Nigerians protest Boko Haram's kidnapping of their girls.
“They started shouting, ‘Allah O Akbar’, (God is great) and we knew.” Hearing the Islamic battle cry, the 16-year- old girl realized the men in military uniforms, who claimed to be government soldiers sent to protect them, were lying, and were in fact Islamist militants of the Nigerian terrorist group Boko Haram.
It was just before dawn on April 14 in the northeastern town of Chibok that jihadis of the Boko Haram abducted nearly 300 schoolgirls to serve as sex slaves for their fighters.
Only a handful of the girls realized what was happening and escaped from the trucks taking them to Boko Haram camps in the jungle.
Three weeks have passed and almost nothing has been done to rescue the girls. In fact, on Monday the jihadis kidnapped eight more girls.
Boko Haram has released a video of their leader, Abubakar Shekau, taunting the rest of the world.
“I abducted your girls. I will sell them in the market, by Allah,” the Boko Haram leader said with a chuckle as he stood in front of an armoured personnel carrier and two masked fighters wielding AK-47s, the black flag of al-Qaida fluttering behind him.
He invoked Islamic injunctions about female prisoners of war (POWs), saying, “Allah has instructed me to sell them. They are his property and I will carry out his instructions.”
Many of kidnapped school girls are Christians. So far, much of the Muslim world has remained mute about this outrage.
On the international scene, Egypt’s prestigious Islamic institute Al-Azhar urged the Boko Haram to free the schoolgirls. It said, harming the girls “completely contradicts the teachings of Islam and its tolerant principles.”
It is sad to see few Muslim leaders, political or religious, willing to take the bull by the horns and admit, “We have a problem in Sharia law that needs to be resolved.” All many clerics of my faith do is repeat the cliche that Islam means peace.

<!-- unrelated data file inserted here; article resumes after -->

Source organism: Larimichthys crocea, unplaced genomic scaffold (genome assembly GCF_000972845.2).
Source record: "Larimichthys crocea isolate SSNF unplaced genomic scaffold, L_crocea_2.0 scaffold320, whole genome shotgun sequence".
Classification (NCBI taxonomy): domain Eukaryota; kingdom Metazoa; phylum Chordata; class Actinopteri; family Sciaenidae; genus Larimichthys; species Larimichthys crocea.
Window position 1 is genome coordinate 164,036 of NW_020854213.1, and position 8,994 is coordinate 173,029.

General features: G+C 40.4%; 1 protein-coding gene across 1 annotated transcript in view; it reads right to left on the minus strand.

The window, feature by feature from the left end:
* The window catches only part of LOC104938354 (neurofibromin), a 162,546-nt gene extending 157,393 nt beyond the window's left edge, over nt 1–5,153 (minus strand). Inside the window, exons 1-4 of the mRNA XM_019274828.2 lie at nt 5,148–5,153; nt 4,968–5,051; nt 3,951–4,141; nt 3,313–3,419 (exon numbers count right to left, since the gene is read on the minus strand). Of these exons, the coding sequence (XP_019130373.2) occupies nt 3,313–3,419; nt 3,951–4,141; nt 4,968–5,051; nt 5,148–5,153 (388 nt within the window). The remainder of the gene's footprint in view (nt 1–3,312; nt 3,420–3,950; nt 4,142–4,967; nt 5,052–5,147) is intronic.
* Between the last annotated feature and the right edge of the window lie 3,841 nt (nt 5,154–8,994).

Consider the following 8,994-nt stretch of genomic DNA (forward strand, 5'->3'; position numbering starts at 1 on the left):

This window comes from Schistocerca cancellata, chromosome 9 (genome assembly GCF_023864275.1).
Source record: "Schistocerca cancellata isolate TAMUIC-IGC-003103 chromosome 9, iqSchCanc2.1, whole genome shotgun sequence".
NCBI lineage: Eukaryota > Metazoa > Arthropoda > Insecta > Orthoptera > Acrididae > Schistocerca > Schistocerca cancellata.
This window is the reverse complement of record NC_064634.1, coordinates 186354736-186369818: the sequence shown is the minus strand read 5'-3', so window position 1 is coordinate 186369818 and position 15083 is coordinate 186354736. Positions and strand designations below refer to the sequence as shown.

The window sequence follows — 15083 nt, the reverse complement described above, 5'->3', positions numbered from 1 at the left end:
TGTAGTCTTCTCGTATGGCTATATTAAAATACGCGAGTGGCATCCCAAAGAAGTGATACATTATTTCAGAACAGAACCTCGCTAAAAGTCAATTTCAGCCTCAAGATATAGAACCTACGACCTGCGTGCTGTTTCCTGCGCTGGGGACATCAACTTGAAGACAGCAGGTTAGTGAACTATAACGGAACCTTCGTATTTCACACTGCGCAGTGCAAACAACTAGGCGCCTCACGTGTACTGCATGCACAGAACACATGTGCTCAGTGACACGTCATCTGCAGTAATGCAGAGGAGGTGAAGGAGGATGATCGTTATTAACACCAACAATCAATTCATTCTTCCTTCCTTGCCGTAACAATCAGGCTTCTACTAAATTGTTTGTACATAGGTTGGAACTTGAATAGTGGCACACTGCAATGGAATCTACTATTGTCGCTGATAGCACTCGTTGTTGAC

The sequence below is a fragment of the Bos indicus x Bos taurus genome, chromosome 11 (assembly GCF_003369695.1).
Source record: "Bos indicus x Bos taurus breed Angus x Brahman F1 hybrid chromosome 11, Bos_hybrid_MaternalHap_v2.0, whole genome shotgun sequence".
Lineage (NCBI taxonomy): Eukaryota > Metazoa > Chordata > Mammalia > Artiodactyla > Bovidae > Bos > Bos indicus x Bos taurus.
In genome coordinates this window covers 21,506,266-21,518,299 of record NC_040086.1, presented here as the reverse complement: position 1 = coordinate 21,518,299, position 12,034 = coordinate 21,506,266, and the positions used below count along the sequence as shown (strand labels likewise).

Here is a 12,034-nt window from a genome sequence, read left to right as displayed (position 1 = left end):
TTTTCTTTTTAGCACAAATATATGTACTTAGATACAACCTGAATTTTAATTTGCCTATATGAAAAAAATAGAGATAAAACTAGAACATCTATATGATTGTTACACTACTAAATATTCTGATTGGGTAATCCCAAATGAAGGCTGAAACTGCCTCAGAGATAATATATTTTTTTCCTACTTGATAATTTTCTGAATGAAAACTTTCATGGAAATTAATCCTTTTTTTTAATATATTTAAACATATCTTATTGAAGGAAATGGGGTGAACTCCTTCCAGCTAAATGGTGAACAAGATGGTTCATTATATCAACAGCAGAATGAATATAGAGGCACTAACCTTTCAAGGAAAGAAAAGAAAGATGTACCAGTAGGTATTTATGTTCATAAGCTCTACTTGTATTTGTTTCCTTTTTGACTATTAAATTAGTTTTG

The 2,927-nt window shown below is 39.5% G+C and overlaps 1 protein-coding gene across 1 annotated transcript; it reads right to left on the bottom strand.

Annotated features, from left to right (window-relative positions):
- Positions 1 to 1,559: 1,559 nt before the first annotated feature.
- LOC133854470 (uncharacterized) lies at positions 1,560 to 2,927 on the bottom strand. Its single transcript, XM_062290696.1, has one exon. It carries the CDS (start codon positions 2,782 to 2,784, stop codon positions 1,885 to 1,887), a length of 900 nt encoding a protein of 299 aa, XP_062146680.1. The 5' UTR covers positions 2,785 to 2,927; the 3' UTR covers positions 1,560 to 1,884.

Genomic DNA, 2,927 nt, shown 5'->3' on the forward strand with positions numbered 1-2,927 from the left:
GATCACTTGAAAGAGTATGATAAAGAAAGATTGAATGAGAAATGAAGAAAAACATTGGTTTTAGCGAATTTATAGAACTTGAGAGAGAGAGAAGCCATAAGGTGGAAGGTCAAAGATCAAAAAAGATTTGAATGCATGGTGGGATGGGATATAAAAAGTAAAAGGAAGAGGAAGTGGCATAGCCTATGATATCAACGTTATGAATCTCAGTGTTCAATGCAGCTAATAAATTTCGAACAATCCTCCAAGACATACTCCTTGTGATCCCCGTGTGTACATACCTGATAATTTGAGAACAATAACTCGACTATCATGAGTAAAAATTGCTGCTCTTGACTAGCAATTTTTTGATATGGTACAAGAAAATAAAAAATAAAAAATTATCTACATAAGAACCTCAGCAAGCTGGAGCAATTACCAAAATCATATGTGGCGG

Then they predictably insist the actions of the Taliban, Al-Qaida, Boko Haram and the jihadi terror groups based in Pakistan are an aberration from true Islam.
But here is the problem.
Both the exegesis of the Qur’an and reading of the Hadith literature speak of sex slavery of non-Muslim female POWs both during and after the life of Prophet Mohammed.
Instead of being courageous and saying while such commandments and permissions may have been valid in the seventh century, they are no longer applicable in the era of the nation-state and human rights, leaders of my community choose doublespeak.
Here is a paragraph from chapter four of the Qur’an, as translated by the most formidable Islamist scholar of the 20th century, Syed Maududi:
“And forbidden to you are the wedded wives of other people, except those who have fallen in your hands (as prisoners of war): This is the Law of Allah.” In his explanation, Maududi goes to great lengths to justify and explain the rightfulness of such rape of non-Muslim POWs.
There are references in the Hadith (sayings of Prophet Mohammed) where sex with enslaved non-Muslim women POWs is discussed in detail.
We Muslims have a choice.
We either develop the maturity to say, such Islamic injunctions do not apply anymore, or we can keep on driving fast-forward in reverse gear, and every time we hit an obstacle that appears in our blind spot, we can blame it on “Islamophobia.”
Tarek Fatah, is a Canadian writer, broadcaster and anti-Islamist Muslim activist. He is the author of Chasing a Mirage: The Tragic Illusion of an Islamic State and the founder of the Muslim Canadian Congress.